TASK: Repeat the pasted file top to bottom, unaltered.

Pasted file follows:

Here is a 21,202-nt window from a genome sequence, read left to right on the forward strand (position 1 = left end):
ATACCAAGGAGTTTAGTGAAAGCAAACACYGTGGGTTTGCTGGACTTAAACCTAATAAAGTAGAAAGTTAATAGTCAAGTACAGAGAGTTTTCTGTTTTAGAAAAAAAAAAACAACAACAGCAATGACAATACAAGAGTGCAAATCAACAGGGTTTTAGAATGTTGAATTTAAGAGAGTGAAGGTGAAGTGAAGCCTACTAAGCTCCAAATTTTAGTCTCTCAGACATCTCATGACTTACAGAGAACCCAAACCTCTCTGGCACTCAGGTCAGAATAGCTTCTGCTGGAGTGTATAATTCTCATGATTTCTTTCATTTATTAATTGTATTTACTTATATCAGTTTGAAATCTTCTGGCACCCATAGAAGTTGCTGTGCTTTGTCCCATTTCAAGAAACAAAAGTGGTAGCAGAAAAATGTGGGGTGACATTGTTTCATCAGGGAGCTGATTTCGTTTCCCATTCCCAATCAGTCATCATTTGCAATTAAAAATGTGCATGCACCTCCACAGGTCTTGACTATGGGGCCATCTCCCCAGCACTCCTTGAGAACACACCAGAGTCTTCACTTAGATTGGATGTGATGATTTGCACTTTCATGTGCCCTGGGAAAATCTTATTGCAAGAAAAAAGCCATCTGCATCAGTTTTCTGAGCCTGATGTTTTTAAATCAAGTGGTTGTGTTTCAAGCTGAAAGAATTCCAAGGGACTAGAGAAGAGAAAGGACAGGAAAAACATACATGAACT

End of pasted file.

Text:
Here is a 21,202-nt window from a genome sequence, read left to right on the forward strand (position 1 = left end):
ATACCAAGGAGTTTAGTGAAAGCAAACACYGTGGGTTTGCTGGACTTAAACCTAATAAAGTAGAAAGTTAATAGTCAAGTACAGAGAGTTTTCTGTTTTAGAAAAAAAAAAACAACAACAGCAATGACAATACAAGAGTGCAAATCAACAGGGTTTTAGAATGTTGAATTTAAGAGAGTGAAGGTGAAGTGAAGCCTACTAAGCTCCAAATTTTAGTCTCTCAGACATCTCATGACTTACAGAGAACCCAAACCTCTCTGGCACTCAGGTCAGAATAGCTTCTGCTGGAGTGTATAATTCTCATGATTTCTTTCATTTATTAATTGTATTTACTTATATCAGTTTGAAATCTTCTGGCACCCATAGAAGTTGCTGTGCTTTGTCCCATTTCAAGAAACAAAAGTGGTAGCAGAAAAATGTGGGGTGACATTGTTTCATCAGGGAGCTGATTTCGTTTCCCATTCCCAATCAGTCATCATTTGCAATTAAAAATGTGCATGCACCTCCACAGGTCTTGACTATGGGGCCATCTCCCCAGCACTCCTTGAGAACACACCAGAGTCTTCACTTAGATTGGATGTGATGATTTGCACTTTCATGTGCCCTGGGAAAATCTTATTGCAAGAAAAAAGCCATCTGCATCAGTTTTCTGAGCCTGATGTTTTTAAATCAAGTGGTTGTGTTTCAAGCTGAAAGAATTCCAAGGGACTAGAGAAGAGAAAGGACAGGAAAAACATACATGAACT